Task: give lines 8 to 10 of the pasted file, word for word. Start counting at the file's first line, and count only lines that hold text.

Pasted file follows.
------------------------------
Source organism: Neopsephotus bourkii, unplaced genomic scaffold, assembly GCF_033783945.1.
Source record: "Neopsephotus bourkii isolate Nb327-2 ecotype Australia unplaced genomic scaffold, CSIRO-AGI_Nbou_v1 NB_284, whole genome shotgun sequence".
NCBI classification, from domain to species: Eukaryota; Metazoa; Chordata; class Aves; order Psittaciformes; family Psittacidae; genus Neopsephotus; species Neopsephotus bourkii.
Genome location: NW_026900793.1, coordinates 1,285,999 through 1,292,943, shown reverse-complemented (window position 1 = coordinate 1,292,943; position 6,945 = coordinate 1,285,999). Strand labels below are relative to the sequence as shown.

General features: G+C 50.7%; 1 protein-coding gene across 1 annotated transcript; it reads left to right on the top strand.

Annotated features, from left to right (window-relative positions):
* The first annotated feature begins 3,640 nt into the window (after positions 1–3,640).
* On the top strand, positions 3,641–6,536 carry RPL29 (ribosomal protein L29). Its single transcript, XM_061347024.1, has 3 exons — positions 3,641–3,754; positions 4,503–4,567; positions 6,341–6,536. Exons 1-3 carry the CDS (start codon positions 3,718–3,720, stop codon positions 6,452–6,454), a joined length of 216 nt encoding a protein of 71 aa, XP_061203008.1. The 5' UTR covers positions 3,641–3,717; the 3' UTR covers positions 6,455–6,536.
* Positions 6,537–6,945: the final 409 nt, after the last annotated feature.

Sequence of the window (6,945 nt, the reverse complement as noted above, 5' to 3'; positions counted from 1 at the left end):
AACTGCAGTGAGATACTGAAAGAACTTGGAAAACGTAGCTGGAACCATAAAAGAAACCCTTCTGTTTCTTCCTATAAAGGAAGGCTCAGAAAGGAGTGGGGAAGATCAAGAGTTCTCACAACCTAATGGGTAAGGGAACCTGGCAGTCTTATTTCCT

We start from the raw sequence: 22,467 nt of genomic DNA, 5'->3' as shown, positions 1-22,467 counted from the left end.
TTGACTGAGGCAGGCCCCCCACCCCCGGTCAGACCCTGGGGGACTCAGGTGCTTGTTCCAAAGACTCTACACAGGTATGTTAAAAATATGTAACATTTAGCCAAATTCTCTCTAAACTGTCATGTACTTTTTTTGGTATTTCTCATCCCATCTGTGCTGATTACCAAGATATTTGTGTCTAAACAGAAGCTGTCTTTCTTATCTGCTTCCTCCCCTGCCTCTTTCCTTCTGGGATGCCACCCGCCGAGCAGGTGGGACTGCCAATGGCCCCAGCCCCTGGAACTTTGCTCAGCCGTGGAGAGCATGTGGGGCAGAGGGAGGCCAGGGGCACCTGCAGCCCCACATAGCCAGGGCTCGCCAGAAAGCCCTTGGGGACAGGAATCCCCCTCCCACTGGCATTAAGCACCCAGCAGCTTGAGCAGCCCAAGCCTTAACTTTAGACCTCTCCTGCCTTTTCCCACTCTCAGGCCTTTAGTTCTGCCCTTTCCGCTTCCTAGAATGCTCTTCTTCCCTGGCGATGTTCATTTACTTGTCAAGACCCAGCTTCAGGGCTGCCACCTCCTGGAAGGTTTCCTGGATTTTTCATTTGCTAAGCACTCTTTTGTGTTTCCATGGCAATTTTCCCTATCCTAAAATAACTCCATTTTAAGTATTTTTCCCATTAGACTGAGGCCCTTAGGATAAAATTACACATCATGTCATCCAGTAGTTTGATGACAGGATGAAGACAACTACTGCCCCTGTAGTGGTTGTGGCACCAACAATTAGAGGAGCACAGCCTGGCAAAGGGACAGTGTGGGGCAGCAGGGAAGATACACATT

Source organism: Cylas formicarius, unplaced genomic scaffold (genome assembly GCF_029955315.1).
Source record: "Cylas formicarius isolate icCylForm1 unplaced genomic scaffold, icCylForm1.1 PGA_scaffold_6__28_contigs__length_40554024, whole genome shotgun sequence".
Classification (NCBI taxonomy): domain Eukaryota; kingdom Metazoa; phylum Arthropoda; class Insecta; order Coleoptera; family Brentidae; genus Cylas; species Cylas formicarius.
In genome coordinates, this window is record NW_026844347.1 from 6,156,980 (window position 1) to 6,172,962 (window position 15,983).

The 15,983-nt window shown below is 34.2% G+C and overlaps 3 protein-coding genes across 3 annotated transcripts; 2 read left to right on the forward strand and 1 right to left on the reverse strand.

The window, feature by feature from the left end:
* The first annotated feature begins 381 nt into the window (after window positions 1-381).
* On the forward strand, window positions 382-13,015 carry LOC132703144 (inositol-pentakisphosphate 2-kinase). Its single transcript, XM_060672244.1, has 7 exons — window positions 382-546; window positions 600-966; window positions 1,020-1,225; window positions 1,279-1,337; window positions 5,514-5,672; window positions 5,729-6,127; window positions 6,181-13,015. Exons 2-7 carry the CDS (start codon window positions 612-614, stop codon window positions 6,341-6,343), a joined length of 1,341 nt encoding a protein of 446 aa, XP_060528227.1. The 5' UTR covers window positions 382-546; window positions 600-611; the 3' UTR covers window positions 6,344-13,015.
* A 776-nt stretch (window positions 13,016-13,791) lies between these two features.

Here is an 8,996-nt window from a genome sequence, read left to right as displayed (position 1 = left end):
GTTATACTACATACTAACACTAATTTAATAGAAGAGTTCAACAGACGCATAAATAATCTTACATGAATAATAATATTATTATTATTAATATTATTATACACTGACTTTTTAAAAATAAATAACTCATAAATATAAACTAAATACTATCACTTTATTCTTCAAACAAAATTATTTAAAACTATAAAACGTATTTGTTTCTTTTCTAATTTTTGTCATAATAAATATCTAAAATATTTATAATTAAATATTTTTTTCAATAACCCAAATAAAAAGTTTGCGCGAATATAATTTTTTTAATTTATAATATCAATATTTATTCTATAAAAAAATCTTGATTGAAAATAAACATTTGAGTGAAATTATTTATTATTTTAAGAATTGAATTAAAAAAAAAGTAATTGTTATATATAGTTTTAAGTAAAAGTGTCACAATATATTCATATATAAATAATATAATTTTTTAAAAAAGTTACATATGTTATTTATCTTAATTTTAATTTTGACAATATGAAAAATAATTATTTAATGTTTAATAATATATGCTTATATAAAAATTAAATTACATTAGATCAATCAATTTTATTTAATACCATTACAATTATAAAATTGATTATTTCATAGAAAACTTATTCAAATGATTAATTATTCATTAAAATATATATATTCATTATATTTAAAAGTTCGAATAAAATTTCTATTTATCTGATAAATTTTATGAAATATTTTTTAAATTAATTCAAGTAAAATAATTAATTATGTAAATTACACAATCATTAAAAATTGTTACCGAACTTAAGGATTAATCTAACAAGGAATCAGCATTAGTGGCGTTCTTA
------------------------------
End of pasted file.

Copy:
* On the top strand, positions 3,641–6,536 carry RPL29 (ribosomal protein L29). Its single transcript, XM_061347024.1, has 3 exons — positions 3,641–3,754; positions 4,503–4,567; positions 6,341–6,536. Exons 1-3 carry the CDS (start codon positions 3,718–3,720, stop codon positions 6,452–6,454), a joined length of 216 nt encoding a protein of 71 aa, XP_061203008.1. The 5' UTR covers positions 3,641–3,717; the 3' UTR covers positions 6,455–6,536.
* Positions 6,537–6,945: the final 409 nt, after the last annotated feature.

Sequence of the window (6,945 nt, the reverse complement as noted above, 5' to 3'; positions counted from 1 at the left end):